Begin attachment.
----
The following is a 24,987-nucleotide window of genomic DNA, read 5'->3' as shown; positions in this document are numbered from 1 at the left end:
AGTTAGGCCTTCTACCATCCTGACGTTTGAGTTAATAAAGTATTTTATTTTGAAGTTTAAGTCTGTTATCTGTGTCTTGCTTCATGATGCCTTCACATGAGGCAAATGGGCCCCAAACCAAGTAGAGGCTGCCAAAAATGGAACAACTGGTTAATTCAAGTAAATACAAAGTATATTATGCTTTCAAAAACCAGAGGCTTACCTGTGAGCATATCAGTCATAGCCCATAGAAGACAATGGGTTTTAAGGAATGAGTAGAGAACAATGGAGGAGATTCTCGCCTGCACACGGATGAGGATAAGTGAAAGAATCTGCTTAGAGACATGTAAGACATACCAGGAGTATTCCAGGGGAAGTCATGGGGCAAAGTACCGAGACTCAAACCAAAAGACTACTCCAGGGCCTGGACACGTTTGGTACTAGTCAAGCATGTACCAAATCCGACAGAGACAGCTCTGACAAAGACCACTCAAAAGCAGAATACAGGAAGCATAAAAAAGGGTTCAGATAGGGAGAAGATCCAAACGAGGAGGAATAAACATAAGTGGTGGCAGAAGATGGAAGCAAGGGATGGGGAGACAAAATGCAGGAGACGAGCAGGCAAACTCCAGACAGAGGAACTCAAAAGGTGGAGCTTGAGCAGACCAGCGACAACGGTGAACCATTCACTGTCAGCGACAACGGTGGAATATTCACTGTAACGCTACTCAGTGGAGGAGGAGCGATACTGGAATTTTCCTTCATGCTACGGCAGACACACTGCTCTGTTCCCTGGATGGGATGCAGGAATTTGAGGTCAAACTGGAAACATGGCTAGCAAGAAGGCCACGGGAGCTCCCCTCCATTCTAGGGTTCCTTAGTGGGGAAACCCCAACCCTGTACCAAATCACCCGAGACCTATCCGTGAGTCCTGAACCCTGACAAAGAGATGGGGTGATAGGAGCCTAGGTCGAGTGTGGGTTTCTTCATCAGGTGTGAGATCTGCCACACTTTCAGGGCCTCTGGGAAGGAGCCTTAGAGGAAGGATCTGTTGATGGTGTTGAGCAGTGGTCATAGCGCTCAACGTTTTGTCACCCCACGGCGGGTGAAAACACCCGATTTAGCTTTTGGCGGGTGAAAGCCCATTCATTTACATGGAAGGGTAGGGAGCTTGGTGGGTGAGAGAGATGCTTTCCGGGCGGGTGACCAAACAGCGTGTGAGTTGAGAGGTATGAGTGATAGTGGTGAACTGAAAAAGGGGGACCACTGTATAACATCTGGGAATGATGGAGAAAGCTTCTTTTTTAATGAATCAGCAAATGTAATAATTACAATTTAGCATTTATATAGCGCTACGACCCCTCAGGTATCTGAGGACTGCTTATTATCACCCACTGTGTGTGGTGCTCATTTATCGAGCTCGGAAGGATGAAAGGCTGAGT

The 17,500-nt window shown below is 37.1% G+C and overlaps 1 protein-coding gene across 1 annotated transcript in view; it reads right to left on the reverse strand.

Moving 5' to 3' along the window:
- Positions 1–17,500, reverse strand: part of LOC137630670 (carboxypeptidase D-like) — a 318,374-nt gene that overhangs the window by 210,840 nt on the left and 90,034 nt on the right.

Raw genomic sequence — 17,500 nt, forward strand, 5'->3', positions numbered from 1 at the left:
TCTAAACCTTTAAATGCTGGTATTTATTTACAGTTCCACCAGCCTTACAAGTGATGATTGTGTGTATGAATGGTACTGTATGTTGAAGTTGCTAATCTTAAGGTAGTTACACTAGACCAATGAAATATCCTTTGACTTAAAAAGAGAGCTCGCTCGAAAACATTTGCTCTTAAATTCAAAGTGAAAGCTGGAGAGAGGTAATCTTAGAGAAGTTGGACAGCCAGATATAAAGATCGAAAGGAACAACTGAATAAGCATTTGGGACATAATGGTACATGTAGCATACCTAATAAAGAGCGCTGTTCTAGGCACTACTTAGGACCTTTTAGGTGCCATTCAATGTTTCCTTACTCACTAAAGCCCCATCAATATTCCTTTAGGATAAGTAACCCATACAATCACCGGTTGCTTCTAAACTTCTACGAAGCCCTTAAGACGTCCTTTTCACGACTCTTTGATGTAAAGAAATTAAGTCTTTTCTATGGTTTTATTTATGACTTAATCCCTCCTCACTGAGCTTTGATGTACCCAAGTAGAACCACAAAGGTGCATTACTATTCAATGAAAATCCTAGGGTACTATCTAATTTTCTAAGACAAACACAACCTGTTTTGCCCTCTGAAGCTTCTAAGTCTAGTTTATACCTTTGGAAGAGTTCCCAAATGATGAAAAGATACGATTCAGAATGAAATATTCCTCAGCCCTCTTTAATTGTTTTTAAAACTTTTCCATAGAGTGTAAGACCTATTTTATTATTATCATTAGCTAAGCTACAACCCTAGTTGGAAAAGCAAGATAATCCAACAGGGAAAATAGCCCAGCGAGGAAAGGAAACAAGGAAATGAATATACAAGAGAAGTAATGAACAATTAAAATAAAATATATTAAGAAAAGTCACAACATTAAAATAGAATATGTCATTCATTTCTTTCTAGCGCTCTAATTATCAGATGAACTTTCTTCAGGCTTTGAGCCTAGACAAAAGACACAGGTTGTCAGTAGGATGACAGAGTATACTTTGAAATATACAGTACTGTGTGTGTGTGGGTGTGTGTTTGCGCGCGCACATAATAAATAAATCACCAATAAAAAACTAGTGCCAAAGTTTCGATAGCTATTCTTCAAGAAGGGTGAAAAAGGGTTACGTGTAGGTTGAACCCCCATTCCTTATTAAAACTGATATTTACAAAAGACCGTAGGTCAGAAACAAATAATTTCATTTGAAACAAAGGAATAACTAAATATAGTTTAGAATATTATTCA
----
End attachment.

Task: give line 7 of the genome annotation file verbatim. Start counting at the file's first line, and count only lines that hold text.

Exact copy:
TCTAAACCTTTAAATGCTGGTATTTATTTACAGTTCCACCAGCCTTACAAGTGATGATTGTGTGTATGAATGGTACTGTATGTTGAAGTTGCTAATCTTAAGGTAGTTACACTAGACCAATGAAATATCCTTTGACTTAAAAAGAGAGCTCGCTCGAAAACATTTGCTCTTAAATTCAAAGTGAAAGCTGGAGAGAGGTAATCTTAGAGAAGTTGGACAGCCAGATATAAAGATCGAAAGGAACAACTGAATAAGCATTTGGGACATAATGGTACATGTAGCATACCTAATAAAGAGCGCTGTTCTAGGCACTACTTAGGACCTTTTAGGTGCCATTCAATGTTTCCTTACTCACTAAAGCCCCATCAATATTCCTTTAGGATAAGTAACCCATACAATCACCGGTTGCTTCTAAACTTCTACGAAGCCCTTAAGACGTCCTTTTCACGACTCTTTGATGTAAAGAAATTAAGTCTTTTCTATGGTTTTATTTATGACTTAATCCCTCCTCACTGAGCTTTGATGTACCCAAGTAGAACCACAAAGGTGCATTACTATTCAATGAAAATCCTAGGGTACTATCTAATTTTCTAAGACAAACACAACCTGTTTTGCCCTCTGAAGCTTCTAAGTCTAGTTTATACCTTTGGAAGAGTTCCCAAATGATGAAAAGATACGATTCAGAATGAAATATTCCTCAGCCCTCTTTAATTGTTTTTAAAACTTTTCCATAGAGTGTAAGACCTATTTTATTATTATCATTAGCTAAGCTACAACCCTAGTTGGAAAAGCAAGATAATCCAACAGGGAAAATAGCCCAGCGAGGAAAGGAAACAAGGAAATGAATATACAAGAGAAGTAATGAACAATTAAAATAAAATATATTAAGAAAAGTCACAACATTAAAATAGAATATGTCATTCATTTCTTTCTAGCGCTCTAATTATCAGATGAACTTTCTTCAGGCTTTGAGCCTAGACAAAAGACACAGGTTGTCAGTAGGATGACAGAGTATACTTTGAAATATACAGTACTGTGTGTGTGTGGGTGTGTGTTTGCGCGCGCACATAATAAATAAATCACCAATAAAAAACTAGTGCCAAAGTTTCGATAGCTATTCTTCAAGAAGGGTGAAAAAGGGTTACGTGTAGGTTGAACCCCCATTCCTTATTAAAACTGATATTTACAAAAGACCGTAGGTCAGAAACAAATAATTTCATTTGAAACAAAGGAATAACTAAATATAGTTTAGAATATTATTCA